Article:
The building for lease next to the Stonewall Inn still serves as a backdrop for political action, with homemade posters decrying hate crimes and discrimination against LGBTQ people.

Protest signs in a building next to Stonewall. Kat Tenbarge

The LGBTQ community, as illustrated by protest signs outside the building for lease next to the Stonewall Inn, continues to fight for progress and social justice.

The signs currently on display next to Stonewall ask passerby to donate to a cause to stop hate crimes against LGBTQ people with disabilities.

Signs put up in a vacant building next to Stonewall. Kat Tenbarge

LGBTQ people still experience hate crimes nationwide due to sexual orientation and gender identity, and the community continues to advocate for equality and representation, with causes that include reducing LGBTQ homelessness, making health care more equitable and accessible, and advancing criminal justice reform.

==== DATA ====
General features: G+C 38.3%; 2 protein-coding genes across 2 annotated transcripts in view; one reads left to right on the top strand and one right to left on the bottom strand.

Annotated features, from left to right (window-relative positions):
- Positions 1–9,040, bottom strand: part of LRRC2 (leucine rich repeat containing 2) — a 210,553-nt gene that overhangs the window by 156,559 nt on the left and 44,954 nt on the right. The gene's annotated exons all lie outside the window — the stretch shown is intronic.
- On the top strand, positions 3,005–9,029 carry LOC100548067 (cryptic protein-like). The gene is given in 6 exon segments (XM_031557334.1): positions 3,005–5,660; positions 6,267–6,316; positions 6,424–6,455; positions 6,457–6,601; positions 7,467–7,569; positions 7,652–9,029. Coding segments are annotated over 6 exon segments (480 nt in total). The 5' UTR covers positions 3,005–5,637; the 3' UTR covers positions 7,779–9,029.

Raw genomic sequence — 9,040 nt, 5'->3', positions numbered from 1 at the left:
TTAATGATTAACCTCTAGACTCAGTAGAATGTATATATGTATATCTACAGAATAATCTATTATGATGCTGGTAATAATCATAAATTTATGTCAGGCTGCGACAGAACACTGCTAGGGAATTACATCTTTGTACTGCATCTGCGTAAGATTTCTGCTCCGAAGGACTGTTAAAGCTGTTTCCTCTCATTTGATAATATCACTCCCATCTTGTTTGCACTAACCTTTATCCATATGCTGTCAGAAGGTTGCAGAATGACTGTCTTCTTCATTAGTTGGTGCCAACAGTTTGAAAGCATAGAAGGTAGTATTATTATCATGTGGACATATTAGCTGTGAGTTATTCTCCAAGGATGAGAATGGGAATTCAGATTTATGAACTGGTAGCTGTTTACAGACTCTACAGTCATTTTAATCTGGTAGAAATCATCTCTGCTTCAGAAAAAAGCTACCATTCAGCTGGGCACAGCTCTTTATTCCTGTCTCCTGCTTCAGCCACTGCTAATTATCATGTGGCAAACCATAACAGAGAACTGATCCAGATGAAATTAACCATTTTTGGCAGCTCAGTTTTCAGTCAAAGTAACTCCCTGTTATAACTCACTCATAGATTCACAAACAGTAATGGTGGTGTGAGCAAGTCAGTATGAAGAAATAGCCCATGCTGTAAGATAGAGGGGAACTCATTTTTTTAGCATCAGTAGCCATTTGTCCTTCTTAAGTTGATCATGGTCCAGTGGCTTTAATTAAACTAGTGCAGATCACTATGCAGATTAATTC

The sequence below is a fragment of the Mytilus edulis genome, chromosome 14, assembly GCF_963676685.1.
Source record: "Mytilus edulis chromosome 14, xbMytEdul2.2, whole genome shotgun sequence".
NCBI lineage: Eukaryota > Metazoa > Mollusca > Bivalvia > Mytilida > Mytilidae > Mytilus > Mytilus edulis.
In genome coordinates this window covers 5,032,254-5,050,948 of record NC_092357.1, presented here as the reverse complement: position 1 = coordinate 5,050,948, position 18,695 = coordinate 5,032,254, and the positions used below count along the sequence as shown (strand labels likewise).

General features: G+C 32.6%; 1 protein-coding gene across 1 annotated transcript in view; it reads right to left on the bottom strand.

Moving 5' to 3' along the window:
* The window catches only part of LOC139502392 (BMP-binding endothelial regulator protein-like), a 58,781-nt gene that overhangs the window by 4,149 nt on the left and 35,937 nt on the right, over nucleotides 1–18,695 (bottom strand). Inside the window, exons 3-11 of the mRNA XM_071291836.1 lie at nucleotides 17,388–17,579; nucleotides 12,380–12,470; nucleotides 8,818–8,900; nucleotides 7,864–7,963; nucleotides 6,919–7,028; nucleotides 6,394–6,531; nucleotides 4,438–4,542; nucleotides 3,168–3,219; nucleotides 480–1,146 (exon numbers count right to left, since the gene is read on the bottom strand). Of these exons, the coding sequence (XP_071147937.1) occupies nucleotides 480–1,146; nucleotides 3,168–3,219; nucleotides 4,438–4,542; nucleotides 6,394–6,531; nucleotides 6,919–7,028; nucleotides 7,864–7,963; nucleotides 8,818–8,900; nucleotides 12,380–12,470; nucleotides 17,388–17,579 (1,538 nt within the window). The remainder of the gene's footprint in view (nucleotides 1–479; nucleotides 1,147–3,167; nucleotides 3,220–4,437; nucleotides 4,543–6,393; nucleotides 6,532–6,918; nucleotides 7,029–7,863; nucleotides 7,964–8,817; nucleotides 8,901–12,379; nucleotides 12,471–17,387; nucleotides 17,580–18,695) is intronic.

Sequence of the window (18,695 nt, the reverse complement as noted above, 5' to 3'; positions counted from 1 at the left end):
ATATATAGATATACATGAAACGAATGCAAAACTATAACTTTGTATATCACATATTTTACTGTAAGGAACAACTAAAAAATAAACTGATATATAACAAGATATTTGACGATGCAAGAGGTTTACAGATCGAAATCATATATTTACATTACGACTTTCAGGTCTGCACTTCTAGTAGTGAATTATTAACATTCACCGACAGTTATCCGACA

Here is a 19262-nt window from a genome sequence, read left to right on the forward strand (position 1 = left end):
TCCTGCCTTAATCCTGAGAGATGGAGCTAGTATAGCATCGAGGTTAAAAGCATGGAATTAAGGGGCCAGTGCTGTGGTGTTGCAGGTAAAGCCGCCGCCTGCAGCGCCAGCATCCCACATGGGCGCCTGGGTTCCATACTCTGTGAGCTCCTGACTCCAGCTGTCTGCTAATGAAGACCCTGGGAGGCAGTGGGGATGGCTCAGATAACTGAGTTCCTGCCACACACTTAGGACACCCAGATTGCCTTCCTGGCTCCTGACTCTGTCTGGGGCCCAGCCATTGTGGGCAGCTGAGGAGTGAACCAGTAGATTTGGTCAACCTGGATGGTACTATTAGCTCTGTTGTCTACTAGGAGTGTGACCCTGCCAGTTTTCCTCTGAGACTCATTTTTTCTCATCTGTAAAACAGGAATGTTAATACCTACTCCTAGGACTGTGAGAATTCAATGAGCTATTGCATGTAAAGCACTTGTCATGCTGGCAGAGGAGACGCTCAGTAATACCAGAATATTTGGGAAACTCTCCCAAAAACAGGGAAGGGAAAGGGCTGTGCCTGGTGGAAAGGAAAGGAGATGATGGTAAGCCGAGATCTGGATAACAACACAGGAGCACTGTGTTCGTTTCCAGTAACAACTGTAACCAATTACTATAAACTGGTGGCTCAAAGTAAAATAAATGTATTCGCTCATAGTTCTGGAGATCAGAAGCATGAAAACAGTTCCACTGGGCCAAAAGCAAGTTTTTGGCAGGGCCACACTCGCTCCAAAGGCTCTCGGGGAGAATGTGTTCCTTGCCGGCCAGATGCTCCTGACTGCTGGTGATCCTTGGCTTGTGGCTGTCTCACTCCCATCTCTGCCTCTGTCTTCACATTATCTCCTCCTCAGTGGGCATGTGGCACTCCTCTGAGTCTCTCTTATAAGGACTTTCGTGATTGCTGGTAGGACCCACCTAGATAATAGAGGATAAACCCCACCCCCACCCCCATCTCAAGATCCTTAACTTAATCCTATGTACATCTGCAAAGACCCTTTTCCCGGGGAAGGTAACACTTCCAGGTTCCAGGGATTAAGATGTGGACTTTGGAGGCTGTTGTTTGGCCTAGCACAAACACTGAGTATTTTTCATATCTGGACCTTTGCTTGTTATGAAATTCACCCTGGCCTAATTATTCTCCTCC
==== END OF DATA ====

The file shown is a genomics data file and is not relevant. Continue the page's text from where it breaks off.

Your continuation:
The Stonewall Inn displays an array of pride flags, including the iconic rainbow flag, but also orientation and subset-specific flags, including lesbian, bisexual, genderqueer, leather, bear, nonbinary, and straight ally pride flags.

Flags outside of Stonewall. Kat Tenbarge

While most of the flags around Christopher Street are either the rainbow pride flag or the transgender pride flag, the Stonewall Inn has flags for almost every conceivable identity that falls under the LGBTQ umbrella.

A sign outside the Stonewall Inn lets passerby know what drafts are available.

They still serve plenty of drinks at Stonewall. Kat Tenbarge

The Stonewall IPA on draft was created by the Brooklyn Brewery and some proceeds go toward The Stonewall Inn Gives Back initiative, a non-profit “committed to eliminating the social intolerance that is profoundly impacting the lives of LGBTQ citizens throughout America and abroad,” according to its website.

Once inside Stonewall, patrons have a view out into the street next to where the bar’s bouncer checks IDs.